Friday 15th November 2019
Friday, 15th of November 2019
Home / Health / Protecting children’s health with better food safety

Protecting children’s health with better food safety

Some 45% of deaths in children aged 5 and under could be prevented by better nutrition, according to the Permanent Secretary, Federal Ministry of Agriculture and Rural Development, Dr. Mohammed Umar. Poor diet, bad hygiene, and a lack of education are contributing to Nigeria’s child mortality rate which currently sits at one in five. As such, it’s crucial that parents do all they can to feed their children nutritious food in a clean and safe environment that’s free from contaminants.

School children
School children

Avoid eating out

A 2017 survey of 50 food vendors in Nigeria revealed that 53% had no knowledge of refrigeration temperatures for the food items they stored. Things got worse when they were quizzed on dangerous foodborne pathogens, with just 40% having an understanding of hepatitis A, 20% knowing about salmonella, and 21% clued up on e.coli. Hepatitis A affects liver function and can make a child very ill, whereas, salmonella and e.coli cause severe gastroenteritis. All of these pathogens are highly contagious which means they’re a risk to the public’s health and it’s common for them to cause a national outbreak. As such, parents should stick to feeding their children at home, with fresh, healthy ingredients that have been stored, prepared, and cooked in line with national food safety guidelines.

ALSO READ:  Polio immunisation: WHO collates empty viles for accountability

Hygiene in the home

Although the home is a safer eating environment for children than commercial premises, parents must take responsibility for this space and keep it as safe as possible. As part of Global Handwashing Day on October, 14, it was revealed that 60,000 child deaths could be prevented each year as a result of better hand hygiene in the kitchen. This is because handwashing prevents infectious pathogens that cause diarrhoea from being spread among children and their relatives. When turning their backs on their children to wash their hands, parents must ensure that their child is protected in the kitchen, too.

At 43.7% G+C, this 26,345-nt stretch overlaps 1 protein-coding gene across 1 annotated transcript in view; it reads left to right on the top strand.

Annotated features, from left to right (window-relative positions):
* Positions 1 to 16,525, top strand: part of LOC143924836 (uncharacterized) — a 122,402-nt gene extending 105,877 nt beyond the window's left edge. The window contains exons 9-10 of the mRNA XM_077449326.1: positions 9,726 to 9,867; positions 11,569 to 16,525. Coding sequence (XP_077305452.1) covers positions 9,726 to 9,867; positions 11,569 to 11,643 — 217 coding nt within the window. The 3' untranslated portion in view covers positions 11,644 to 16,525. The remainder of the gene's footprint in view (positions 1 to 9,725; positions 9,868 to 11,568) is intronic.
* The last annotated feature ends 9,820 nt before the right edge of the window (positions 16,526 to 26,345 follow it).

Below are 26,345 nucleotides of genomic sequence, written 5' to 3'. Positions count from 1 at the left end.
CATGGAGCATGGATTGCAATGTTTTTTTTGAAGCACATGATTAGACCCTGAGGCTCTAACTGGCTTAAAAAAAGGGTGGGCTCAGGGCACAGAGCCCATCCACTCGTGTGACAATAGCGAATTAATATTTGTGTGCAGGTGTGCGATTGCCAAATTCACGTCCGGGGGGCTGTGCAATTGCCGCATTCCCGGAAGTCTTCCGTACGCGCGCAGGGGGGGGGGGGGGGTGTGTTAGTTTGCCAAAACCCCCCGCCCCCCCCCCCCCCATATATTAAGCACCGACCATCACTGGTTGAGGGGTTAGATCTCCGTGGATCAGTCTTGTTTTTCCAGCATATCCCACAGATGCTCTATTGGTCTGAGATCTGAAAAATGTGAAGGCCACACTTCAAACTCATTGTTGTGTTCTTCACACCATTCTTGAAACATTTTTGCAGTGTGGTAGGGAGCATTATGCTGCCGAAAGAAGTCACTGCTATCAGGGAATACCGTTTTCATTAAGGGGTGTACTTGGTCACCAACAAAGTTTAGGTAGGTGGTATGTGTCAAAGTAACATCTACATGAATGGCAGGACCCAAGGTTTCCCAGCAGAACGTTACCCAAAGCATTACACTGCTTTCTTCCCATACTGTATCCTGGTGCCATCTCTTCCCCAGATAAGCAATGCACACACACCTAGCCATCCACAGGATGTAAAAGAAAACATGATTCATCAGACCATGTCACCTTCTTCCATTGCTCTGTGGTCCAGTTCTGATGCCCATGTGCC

ALSO READ:  12 new health care facilities earmarked for FCT

Cleaning products should be stored in cupboards with child locks installed, a cooker guard should be in place, and electrical sockets and cables must be out of reach. In doing so, it will prevent additional injuries occurring. From there, parents can get to work preparing the nutritious food items they’ve selected for their child.

Selecting safe foods

In a statement addressed to children, Umar stressed that a healthy and balanced diet is essential for optimum health. However, one of the biggest obstacles that parents face is food practices in Nigeria’s food chain. Fish, for example, is an important part of a child’s diet, however, Professor Shehu Latunji Akintola, states that processed cultured and wild fishes contribute to the 200,000 food poisoning deaths that occur in Nigeria each year.

ALSO READ:  UNODC recommends community-based treatment for drug addicts

It’s, therefore, crucial that parents opt for locally sourced fish that’s fresh and has been stored safely. Similar caution should be taken when purchasing fruits, vegetables, and other fresh produce.

The health of children in Nigeria is being negatively impacted by the food choices that their parents choose for them. Parents must, therefore, take action to provide healthy food that has been stored and prepared in pathogen-free environments to prevent a widespread health crisis arising.

By Cassandra Ally

%d bloggers like this: